The GTCE is unelected and unwanted by most teachers, who resent the levied fee (even if we do get it back if we’re in full-time employment). It’s also a barrier to good teachers moving between countries. For example, if I wanted to apply for a job in Scotland, I’d have to pay c.£50 to join the General Teaching Council for Scotland first! (and vice-versa)

Reflecting changes in the policy environment and in legislation, the revised Code places greater emphasis on safe-guarding children and young people and promoting and protecting their rights, and on equalities. (p.4)

What about the teachers’ human rights and right to a private life?

The Code focuses on behaviours and the way in which teachers conduct themselves on a day-to-day basis. However, because behaviours arise from values, beliefs and attitudes, the document begins with a statement of the core values that underpin teacher professionalism. (p.5)

So you have to have particular beliefs and values to be a teacher? What about diversity?

‘Core values’ of the teaching profession in GTCE document:

• Excellence and continual development
• Commitment and empathy
• Reflection and self-regulation
• Honesty and integrity
• Respect, equality, diversity and inclusion
• Involvement and empowerment
• Collegiality and cooperation
• Responsiveness to change (p.6)

How can the code legislate for ‘reflection’, ’empathy’ and real ‘responsiveness to change’. It’s a farce.

The proposed ‘eight principles of conduct and practice’:

  1. Place the wellbeing, development and progress of children and young people at the heart of their professional practice
  2. Reflect on their own teaching to ensure that it meets the high professional standards required to help children and young people achieve their full potential
  3. Strive to awaken a passion for learning and achievement among children and young people and equip them with the skills to become lifelong learners
  4. Promote equality and value diversity
  5. Take proactive steps to establish partnerships with parents
  6. Work as part of a whole-school team
  7. Cooperate with other professional colleagues who have a role in enabling
    children and young people to thrive and succeed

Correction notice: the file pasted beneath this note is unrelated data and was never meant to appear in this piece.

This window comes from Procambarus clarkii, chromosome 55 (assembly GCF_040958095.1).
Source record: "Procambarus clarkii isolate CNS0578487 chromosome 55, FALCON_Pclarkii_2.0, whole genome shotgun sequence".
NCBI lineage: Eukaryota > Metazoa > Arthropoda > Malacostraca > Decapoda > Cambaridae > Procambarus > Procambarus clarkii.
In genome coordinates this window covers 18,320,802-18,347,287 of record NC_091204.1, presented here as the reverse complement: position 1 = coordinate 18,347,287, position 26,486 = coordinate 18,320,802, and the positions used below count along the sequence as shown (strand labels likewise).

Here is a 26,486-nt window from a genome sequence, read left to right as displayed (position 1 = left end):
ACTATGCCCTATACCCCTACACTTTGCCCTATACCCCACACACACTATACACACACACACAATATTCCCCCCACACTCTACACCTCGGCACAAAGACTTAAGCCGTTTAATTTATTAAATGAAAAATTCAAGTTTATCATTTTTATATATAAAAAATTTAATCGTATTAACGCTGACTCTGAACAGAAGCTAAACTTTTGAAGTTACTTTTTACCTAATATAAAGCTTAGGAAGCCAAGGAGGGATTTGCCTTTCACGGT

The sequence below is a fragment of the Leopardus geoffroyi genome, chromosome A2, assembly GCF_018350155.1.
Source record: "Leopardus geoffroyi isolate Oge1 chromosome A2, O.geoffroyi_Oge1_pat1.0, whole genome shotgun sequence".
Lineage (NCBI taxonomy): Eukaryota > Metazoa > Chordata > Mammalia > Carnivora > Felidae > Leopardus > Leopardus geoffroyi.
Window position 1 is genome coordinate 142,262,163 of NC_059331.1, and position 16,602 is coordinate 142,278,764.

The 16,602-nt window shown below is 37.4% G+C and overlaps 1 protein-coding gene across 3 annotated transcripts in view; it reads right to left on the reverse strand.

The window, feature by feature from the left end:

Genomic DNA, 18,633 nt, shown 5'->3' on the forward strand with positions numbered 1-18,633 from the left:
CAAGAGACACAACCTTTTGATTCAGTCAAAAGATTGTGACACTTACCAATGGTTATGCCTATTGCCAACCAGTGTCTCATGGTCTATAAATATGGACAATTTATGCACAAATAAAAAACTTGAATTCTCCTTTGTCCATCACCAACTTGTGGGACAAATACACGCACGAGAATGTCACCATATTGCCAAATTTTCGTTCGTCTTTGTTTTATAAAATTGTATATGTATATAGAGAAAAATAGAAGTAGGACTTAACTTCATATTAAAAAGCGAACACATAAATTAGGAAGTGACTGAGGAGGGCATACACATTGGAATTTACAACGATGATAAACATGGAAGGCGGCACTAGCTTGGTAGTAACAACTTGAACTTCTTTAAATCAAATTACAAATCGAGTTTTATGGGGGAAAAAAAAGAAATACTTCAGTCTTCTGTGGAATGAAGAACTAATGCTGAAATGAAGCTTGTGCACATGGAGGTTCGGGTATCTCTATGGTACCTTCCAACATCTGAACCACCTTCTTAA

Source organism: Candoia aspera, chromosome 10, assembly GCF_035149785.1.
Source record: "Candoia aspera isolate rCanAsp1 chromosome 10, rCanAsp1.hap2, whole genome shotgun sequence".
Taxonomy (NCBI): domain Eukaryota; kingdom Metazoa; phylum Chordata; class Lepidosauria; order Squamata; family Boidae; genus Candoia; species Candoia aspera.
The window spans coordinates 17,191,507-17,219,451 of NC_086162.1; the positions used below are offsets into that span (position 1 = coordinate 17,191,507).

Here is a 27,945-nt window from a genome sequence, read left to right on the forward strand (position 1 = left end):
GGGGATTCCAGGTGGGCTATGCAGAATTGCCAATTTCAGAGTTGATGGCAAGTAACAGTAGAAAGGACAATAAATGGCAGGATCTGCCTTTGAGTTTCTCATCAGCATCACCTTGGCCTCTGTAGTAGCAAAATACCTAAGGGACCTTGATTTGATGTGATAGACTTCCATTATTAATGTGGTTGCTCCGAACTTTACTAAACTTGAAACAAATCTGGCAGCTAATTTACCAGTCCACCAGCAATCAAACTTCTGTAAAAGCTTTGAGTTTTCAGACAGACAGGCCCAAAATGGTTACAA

8. Demonstrate high standards of honesty and integrity and uphold public trust
    and confidence in the teaching profession (p.7)

This already happens. No argument here. The document then goes into more depth on these eight points. Most of it had me nodding my head in agreement, apart from the first bullet point of eighth principle, which reads:

Uphold the law and maintain standards of behaviour both inside and outside school that are appropriate given their membership of an important and responsible profession. (p.22)

This is worded very ambiguously. For example, until a couple of months ago I had 6 points on my license due to two separate incidents of minor speeding infractions. Are they relevant? A couple of members of staff get drunk at a Christmas party and dance on the tables. Is that relevant? Who decides – the unelected GTC?

I’m all for greater professionalism within education. What I’m against is administration and bureaucracy for the sake of it. I’m absolutely for easier ways to get rid of poor teachers. But I’m absolutely against imprecisely-worded ‘principles’ that have been drafted by an unelected and unwanted body.

And then, hidden away in the appendix:

Examples of failures in this category have included: bullying or harassing staff; working while on sick leave; being under the influence of alcohol while at school; accessing the internet for personal use while supervising children during timetabled lessons

I’m obviously a terrible teacher as I’ve done two of these on more than one occasion. No, not alcohol or bullying! I’ve been too ill to work at school before – in terms of standing up in front of a class, but have been able to use my laptop to earn money from ongoing work I do for a publishing company. Additionally, when I’ve covered classes who are working away quietly and independently, I’ve taken some marking to do. When that’s finished I’ve written the occasional blog post, checked eBay auctions, etc. whilst supervising a class.

I don’t think these two things make me a terrible teacher at all or morally reprehensible – do you? It’s the ambiguity of the statements that gets me.

What are YOUR thoughts?